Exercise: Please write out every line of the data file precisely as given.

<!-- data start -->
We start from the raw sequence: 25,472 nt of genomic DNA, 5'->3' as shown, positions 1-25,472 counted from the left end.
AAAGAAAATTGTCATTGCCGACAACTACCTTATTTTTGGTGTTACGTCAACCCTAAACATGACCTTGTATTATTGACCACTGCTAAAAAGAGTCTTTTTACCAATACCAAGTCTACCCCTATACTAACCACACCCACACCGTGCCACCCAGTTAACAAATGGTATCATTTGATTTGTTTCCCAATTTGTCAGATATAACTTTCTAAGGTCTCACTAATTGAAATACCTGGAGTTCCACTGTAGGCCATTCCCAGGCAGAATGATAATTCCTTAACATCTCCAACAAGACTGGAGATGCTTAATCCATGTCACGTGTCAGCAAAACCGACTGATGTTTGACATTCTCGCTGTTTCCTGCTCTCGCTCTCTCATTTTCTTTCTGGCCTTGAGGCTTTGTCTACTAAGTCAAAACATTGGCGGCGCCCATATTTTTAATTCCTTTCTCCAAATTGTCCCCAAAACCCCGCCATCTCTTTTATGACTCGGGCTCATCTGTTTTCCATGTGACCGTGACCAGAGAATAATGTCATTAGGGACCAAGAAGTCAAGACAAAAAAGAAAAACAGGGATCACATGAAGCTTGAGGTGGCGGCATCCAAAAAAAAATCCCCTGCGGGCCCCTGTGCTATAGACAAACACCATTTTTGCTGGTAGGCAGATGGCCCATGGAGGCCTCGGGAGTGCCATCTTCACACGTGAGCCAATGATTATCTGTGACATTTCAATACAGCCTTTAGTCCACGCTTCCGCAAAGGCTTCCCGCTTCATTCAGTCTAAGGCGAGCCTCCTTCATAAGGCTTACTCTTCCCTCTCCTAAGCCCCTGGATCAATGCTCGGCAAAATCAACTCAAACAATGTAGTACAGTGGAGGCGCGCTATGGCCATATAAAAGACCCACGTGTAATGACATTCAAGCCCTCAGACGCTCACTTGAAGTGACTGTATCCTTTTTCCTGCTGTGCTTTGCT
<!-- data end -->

We start from the raw sequence: 25,472 nt of genomic DNA, 5'->3' as shown, positions 1-25,472 counted from the left end.
AAAGAAAATTGTCATTGCCGACAACTACCTTATTTTTGGTGTTACGTCAACCCTAAACATGACCTTGTATTATTGACCACTGCTAAAAAGAGTCTTTTTACCAATACCAAGTCTACCCCTATACTAACCACACCCACACCGTGCCACCCAGTTAACAAATGGTATCATTTGATTTGTTTCCCAATTTGTCAGATATAACTTTCTAAGGTCTCACTAATTGAAATACCTGGAGTTCCACTGTAGGCCATTCCCAGGCAGAATGATAATTCCTTAACATCTCCAACAAGACTGGAGATGCTTAATCCATGTCACGTGTCAGCAAAACCGACTGATGTTTGACATTCTCGCTGTTTCCTGCTCTCGCTCTCTCATTTTCTTTCTGGCCTTGAGGCTTTGTCTACTAAGTCAAAACATTGGCGGCGCCCATATTTTTAATTCCTTTCTCCAAATTGTCCCCAAAACCCCGCCATCTCTTTTATGACTCGGGCTCATCTGTTTTCCATGTGACCGTGACCAGAGAATAATGTCATTAGGGACCAAGAAGTCAAGACAAAAAAGAAAAACAGGGATCACATGAAGCTTGAGGTGGCGGCATCCAAAAAAAAATCCCCTGCGGGCCCCTGTGCTATAGACAAACACCATTTTTGCTGGTAGGCAGATGGCCCATGGAGGCCTCGGGAGTGCCATCTTCACACGTGAGCCAATGATTATCTGTGACATTTCAATACAGCCTTTAGTCCACGCTTCCGCAAAGGCTTCCCGCTTCATTCAGTCTAAGGCGAGCCTCCTTCATAAGGCTTACTCTTCCCTCTCCTAAGCCCCTGGATCAATGCTCGGCAAAATCAACTCAAACAATGTAGTACAGTGGAGGCGCGCTATGGCCATATAAAAGACCCACGTGTAATGACATTCAAGCCCTCAGACGCTCACTTGAAGTGACTGTATCCTTTTTCCTGCTGTGCTTTGCT